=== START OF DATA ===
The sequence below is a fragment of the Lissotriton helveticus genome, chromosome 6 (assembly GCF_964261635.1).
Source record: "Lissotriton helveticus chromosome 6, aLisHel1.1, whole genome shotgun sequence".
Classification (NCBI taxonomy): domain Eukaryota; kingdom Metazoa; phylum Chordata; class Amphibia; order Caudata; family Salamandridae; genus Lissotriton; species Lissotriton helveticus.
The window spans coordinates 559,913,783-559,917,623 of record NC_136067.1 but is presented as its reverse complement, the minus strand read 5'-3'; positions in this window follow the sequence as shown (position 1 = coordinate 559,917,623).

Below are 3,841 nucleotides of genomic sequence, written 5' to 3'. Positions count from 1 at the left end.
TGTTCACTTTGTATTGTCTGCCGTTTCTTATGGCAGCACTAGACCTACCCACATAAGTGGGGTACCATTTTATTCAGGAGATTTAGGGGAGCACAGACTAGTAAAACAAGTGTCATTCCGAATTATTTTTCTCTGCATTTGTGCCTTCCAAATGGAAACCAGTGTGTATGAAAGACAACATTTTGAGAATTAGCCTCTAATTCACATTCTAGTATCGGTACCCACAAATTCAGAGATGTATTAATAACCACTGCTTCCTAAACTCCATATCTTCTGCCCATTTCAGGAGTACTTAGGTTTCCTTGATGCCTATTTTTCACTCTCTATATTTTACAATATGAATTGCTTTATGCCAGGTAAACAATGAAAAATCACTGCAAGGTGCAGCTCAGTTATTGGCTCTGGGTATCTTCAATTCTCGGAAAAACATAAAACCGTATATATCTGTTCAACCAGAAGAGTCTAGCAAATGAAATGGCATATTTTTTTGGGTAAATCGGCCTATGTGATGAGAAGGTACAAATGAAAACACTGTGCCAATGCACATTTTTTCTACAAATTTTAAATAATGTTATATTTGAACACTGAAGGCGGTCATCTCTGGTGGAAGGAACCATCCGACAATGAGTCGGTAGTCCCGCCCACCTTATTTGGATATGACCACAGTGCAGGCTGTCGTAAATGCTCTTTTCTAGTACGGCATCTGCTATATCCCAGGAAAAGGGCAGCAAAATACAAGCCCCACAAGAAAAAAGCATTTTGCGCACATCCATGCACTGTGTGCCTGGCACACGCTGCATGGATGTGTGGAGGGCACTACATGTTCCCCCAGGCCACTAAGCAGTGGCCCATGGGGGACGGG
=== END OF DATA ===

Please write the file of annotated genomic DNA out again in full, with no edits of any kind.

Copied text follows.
The sequence below is a fragment of the Lissotriton helveticus genome, chromosome 6 (assembly GCF_964261635.1).
Source record: "Lissotriton helveticus chromosome 6, aLisHel1.1, whole genome shotgun sequence".
Classification (NCBI taxonomy): domain Eukaryota; kingdom Metazoa; phylum Chordata; class Amphibia; order Caudata; family Salamandridae; genus Lissotriton; species Lissotriton helveticus.
The window spans coordinates 559,913,783-559,917,623 of record NC_136067.1 but is presented as its reverse complement, the minus strand read 5'-3'; positions in this window follow the sequence as shown (position 1 = coordinate 559,917,623).

Below are 3,841 nucleotides of genomic sequence, written 5' to 3'. Positions count from 1 at the left end.
TGTTCACTTTGTATTGTCTGCCGTTTCTTATGGCAGCACTAGACCTACCCACATAAGTGGGGTACCATTTTATTCAGGAGATTTAGGGGAGCACAGACTAGTAAAACAAGTGTCATTCCGAATTATTTTTCTCTGCATTTGTGCCTTCCAAATGGAAACCAGTGTGTATGAAAGACAACATTTTGAGAATTAGCCTCTAATTCACATTCTAGTATCGGTACCCACAAATTCAGAGATGTATTAATAACCACTGCTTCCTAAACTCCATATCTTCTGCCCATTTCAGGAGTACTTAGGTTTCCTTGATGCCTATTTTTCACTCTCTATATTTTACAATATGAATTGCTTTATGCCAGGTAAACAATGAAAAATCACTGCAAGGTGCAGCTCAGTTATTGGCTCTGGGTATCTTCAATTCTCGGAAAAACATAAAACCGTATATATCTGTTCAACCAGAAGAGTCTAGCAAATGAAATGGCATATTTTTTTGGGTAAATCGGCCTATGTGATGAGAAGGTACAAATGAAAACACTGTGCCAATGCACATTTTTTCTACAAATTTTAAATAATGTTATATTTGAACACTGAAGGCGGTCATCTCTGGTGGAAGGAACCATCCGACAATGAGTCGGTAGTCCCGCCCACCTTATTTGGATATGACCACAGTGCAGGCTGTCGTAAATGCTCTTTTCTAGTACGGCATCTGCTATATCCCAGGAAAAGGGCAGCAAAATACAAGCCCCACAAGAAAAAAGCATTTTGCGCACATCCATGCACTGTGTGCCTGGCACACGCTGCATGGATGTGTGGAGGGCACTACATGTTCCCCCAGGCCACTAAGCAGTGGCCCATGGGGGACGGG